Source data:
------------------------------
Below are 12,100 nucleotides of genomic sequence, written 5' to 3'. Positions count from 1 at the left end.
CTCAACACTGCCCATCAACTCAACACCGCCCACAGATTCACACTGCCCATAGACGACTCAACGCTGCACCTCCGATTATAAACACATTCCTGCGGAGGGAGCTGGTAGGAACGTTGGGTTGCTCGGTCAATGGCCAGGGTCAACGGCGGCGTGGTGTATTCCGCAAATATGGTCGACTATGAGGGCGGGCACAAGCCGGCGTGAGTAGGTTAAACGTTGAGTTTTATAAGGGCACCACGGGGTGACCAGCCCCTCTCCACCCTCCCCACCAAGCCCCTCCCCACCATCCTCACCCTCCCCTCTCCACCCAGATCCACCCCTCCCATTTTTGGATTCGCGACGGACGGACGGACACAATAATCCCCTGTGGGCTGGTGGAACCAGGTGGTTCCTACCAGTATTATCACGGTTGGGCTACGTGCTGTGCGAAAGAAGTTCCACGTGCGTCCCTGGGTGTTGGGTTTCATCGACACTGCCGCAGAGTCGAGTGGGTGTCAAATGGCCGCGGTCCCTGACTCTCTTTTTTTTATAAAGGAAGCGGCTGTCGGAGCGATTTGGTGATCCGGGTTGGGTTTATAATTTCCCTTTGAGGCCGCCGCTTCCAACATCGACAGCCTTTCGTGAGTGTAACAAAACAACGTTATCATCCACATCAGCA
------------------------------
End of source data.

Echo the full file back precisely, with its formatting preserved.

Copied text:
Below are 12,100 nucleotides of genomic sequence, written 5' to 3'. Positions count from 1 at the left end.
CTCAACACTGCCCATCAACTCAACACCGCCCACAGATTCACACTGCCCATAGACGACTCAACGCTGCACCTCCGATTATAAACACATTCCTGCGGAGGGAGCTGGTAGGAACGTTGGGTTGCTCGGTCAATGGCCAGGGTCAACGGCGGCGTGGTGTATTCCGCAAATATGGTCGACTATGAGGGCGGGCACAAGCCGGCGTGAGTAGGTTAAACGTTGAGTTTTATAAGGGCACCACGGGGTGACCAGCCCCTCTCCACCCTCCCCACCAAGCCCCTCCCCACCATCCTCACCCTCCCCTCTCCACCCAGATCCACCCCTCCCATTTTTGGATTCGCGACGGACGGACGGACACAATAATCCCCTGTGGGCTGGTGGAACCAGGTGGTTCCTACCAGTATTATCACGGTTGGGCTACGTGCTGTGCGAAAGAAGTTCCACGTGCGTCCCTGGGTGTTGGGTTTCATCGACACTGCCGCAGAGTCGAGTGGGTGTCAAATGGCCGCGGTCCCTGACTCTCTTTTTTTTATAAAGGAAGCGGCTGTCGGAGCGATTTGGTGATCCGGGTTGGGTTTATAATTTCCCTTTGAGGCCGCCGCTTCCAACATCGACAGCCTTTCGTGAGTGTAACAAAACAACGTTATCATCCACATCAGCA